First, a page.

1887
Volume 50, Issue 3
  • ISSN 0521-9744
  • E-ISSN: 1569-9668
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Abstract

Word order differences between English and Arabic represent one of the problems faced by English-into-Arabic simultaneous interpreters. This paper investigates this problem by testing the effect of six problematic English linear arrangements on the accuracy of performance of interpreters in three text types: the expressive, informative and vocative. These constructions are considered problematic because they contain key words which force the interpreter to lag too far behind the speaker before they are rendered into Arabic. This lagging behind entails a risk of short-term memory overload and consequently affects performance. The assumption has been verified and departures in the form of omissions and errors have been identified in the interpreters’ performance. But the interpreters resorted to a tactic that helped them to stay as close as possible to the speaker, viz., tracking, particularly in the rendition of the vocative passage. However, this tactic was not always manipulated successfully due to inappropriate handling or to the fact that the construction itself did not lend itself to tracking.It has also been found that departures are higher in the rendition of the expressive and informative passages than the vocative passage.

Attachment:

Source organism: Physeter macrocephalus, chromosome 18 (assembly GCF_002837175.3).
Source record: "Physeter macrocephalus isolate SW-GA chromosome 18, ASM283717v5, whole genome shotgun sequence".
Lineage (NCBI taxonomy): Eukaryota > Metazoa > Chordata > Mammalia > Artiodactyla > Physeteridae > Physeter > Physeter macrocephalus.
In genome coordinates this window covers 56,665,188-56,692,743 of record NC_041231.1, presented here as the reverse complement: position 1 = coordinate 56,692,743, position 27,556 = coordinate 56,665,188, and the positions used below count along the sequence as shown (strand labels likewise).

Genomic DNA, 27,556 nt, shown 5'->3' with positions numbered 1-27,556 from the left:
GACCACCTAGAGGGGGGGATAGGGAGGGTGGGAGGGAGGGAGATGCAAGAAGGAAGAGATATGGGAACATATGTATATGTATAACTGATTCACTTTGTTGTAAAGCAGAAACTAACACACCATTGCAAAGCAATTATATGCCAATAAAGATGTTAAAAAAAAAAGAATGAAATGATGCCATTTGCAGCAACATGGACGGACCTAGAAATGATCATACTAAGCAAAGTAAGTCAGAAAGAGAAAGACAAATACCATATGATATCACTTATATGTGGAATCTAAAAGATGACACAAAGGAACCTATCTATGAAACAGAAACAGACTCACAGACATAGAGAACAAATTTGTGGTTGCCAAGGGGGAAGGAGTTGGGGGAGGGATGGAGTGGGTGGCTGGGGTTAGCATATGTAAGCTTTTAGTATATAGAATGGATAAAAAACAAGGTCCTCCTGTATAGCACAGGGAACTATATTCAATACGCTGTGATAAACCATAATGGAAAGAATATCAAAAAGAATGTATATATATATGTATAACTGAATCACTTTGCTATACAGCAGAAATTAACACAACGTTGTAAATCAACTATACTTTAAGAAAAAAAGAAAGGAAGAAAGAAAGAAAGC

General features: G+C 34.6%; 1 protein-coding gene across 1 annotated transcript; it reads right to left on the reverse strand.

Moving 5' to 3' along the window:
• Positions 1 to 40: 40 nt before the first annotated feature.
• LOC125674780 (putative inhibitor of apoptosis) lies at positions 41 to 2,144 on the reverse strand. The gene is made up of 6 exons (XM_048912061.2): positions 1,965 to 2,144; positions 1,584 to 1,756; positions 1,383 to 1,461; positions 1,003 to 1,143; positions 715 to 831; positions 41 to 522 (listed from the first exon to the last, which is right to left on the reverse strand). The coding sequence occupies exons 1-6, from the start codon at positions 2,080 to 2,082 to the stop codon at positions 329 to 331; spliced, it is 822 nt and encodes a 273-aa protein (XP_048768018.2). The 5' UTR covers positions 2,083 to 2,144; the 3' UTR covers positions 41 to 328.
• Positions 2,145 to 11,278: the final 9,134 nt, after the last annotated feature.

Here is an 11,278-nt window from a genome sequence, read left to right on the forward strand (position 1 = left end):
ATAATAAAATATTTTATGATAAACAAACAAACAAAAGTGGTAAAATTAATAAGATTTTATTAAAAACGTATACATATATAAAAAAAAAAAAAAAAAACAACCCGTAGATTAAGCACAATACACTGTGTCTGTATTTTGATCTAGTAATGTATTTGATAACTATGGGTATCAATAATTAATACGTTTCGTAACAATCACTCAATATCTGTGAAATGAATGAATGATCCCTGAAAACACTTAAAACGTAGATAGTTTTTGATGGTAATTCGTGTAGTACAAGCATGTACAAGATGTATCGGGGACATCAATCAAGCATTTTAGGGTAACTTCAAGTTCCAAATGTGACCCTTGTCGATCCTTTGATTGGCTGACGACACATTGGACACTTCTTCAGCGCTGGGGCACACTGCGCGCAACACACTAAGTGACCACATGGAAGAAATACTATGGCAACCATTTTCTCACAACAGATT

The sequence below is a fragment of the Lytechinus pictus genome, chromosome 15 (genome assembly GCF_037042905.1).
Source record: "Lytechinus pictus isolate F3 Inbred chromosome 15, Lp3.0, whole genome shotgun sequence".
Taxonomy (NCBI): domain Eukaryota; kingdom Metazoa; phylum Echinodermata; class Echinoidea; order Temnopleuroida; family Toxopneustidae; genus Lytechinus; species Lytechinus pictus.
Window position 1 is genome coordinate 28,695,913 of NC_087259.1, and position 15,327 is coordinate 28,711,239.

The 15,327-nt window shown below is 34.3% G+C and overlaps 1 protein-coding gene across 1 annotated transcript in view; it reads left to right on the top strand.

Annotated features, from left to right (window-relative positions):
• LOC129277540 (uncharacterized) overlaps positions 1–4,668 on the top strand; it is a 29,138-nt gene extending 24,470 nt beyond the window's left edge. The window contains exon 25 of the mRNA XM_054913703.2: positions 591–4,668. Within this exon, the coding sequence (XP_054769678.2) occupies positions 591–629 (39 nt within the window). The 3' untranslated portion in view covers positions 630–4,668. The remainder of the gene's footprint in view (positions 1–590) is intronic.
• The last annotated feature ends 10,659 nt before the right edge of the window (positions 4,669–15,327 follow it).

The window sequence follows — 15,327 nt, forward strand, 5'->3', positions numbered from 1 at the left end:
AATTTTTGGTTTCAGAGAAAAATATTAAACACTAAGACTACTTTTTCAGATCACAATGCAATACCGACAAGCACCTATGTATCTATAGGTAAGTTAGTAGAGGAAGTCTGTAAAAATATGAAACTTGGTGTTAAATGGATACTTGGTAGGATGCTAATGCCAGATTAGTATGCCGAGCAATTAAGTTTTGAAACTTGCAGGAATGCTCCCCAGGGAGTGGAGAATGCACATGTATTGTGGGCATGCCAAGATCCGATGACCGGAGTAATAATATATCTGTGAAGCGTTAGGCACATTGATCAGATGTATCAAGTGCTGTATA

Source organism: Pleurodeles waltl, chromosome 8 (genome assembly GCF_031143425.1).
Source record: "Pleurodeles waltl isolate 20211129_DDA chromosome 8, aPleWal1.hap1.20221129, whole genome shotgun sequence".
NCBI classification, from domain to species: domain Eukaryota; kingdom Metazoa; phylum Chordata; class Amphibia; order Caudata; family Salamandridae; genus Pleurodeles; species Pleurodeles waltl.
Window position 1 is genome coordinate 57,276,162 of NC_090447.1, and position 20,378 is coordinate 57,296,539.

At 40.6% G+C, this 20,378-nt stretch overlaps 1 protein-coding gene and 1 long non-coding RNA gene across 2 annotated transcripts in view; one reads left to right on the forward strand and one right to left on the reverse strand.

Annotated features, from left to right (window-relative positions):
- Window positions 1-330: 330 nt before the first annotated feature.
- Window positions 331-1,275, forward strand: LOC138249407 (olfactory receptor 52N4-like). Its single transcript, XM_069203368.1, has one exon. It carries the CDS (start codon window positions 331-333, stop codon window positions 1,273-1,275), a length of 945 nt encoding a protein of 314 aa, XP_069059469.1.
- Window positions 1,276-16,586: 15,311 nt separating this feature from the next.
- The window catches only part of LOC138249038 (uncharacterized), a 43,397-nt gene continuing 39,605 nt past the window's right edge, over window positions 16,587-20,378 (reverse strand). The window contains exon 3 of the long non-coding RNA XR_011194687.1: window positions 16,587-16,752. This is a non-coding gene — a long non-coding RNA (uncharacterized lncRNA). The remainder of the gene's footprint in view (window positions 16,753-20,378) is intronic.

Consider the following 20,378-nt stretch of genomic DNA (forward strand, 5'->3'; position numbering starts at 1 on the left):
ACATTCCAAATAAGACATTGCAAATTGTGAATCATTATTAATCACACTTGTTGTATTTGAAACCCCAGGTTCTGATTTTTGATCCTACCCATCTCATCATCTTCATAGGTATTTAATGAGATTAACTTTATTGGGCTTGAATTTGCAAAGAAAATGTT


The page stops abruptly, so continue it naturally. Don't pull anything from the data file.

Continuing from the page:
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/content/journals/10.1075/babel.50.3.04alr
2004-01-01
2019-10-23
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References

http://instance.metastore.ingenta.com/content/journals/10.1075/babel.50.3.04alr
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  • Article Type: Research Article
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